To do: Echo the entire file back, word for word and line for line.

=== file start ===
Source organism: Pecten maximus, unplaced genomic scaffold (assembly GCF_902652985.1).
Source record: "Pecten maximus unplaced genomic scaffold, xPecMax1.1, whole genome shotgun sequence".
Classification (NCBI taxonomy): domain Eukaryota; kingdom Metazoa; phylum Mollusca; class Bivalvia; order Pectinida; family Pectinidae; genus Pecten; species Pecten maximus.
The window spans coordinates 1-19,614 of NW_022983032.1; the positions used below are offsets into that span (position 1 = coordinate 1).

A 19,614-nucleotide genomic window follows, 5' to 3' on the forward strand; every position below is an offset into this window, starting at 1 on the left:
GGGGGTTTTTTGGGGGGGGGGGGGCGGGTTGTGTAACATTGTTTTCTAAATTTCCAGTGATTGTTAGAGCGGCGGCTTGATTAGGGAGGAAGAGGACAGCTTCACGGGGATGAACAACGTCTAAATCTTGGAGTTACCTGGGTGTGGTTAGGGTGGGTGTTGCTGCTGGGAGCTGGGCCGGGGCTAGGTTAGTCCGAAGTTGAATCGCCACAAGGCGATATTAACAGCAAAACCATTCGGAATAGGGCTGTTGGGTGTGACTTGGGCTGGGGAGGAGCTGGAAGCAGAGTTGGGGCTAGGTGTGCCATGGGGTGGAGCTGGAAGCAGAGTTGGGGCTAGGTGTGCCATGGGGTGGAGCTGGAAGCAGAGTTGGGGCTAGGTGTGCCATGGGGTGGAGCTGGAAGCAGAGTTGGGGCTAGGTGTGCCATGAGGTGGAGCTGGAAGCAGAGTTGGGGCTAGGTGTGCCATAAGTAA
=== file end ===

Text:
Source organism: Pecten maximus, unplaced genomic scaffold (assembly GCF_902652985.1).
Source record: "Pecten maximus unplaced genomic scaffold, xPecMax1.1, whole genome shotgun sequence".
Classification (NCBI taxonomy): domain Eukaryota; kingdom Metazoa; phylum Mollusca; class Bivalvia; order Pectinida; family Pectinidae; genus Pecten; species Pecten maximus.
The window spans coordinates 1-19,614 of NW_022983032.1; the positions used below are offsets into that span (position 1 = coordinate 1).

A 19,614-nucleotide genomic window follows, 5' to 3' on the forward strand; every position below is an offset into this window, starting at 1 on the left:
GGGGGTTTTTTGGGGGGGGGGGGGCGGGTTGTGTAACATTGTTTTCTAAATTTCCAGTGATTGTTAGAGCGGCGGCTTGATTAGGGAGGAAGAGGACAGCTTCACGGGGATGAACAACGTCTAAATCTTGGAGTTACCTGGGTGTGGTTAGGGTGGGTGTTGCTGCTGGGAGCTGGGCCGGGGCTAGGTTAGTCCGAAGTTGAATCGCCACAAGGCGATATTAACAGCAAAACCATTCGGAATAGGGCTGTTGGGTGTGACTTGGGCTGGGGAGGAGCTGGAAGCAGAGTTGGGGCTAGGTGTGCCATGGGGTGGAGCTGGAAGCAGAGTTGGGGCTAGGTGTGCCATGGGGTGGAGCTGGAAGCAGAGTTGGGGCTAGGTGTGCCATGGGGTGGAGCTGGAAGCAGAGTTGGGGCTAGGTGTGCCATGAGGTGGAGCTGGAAGCAGAGTTGGGGCTAGGTGTGCCATAAGTAA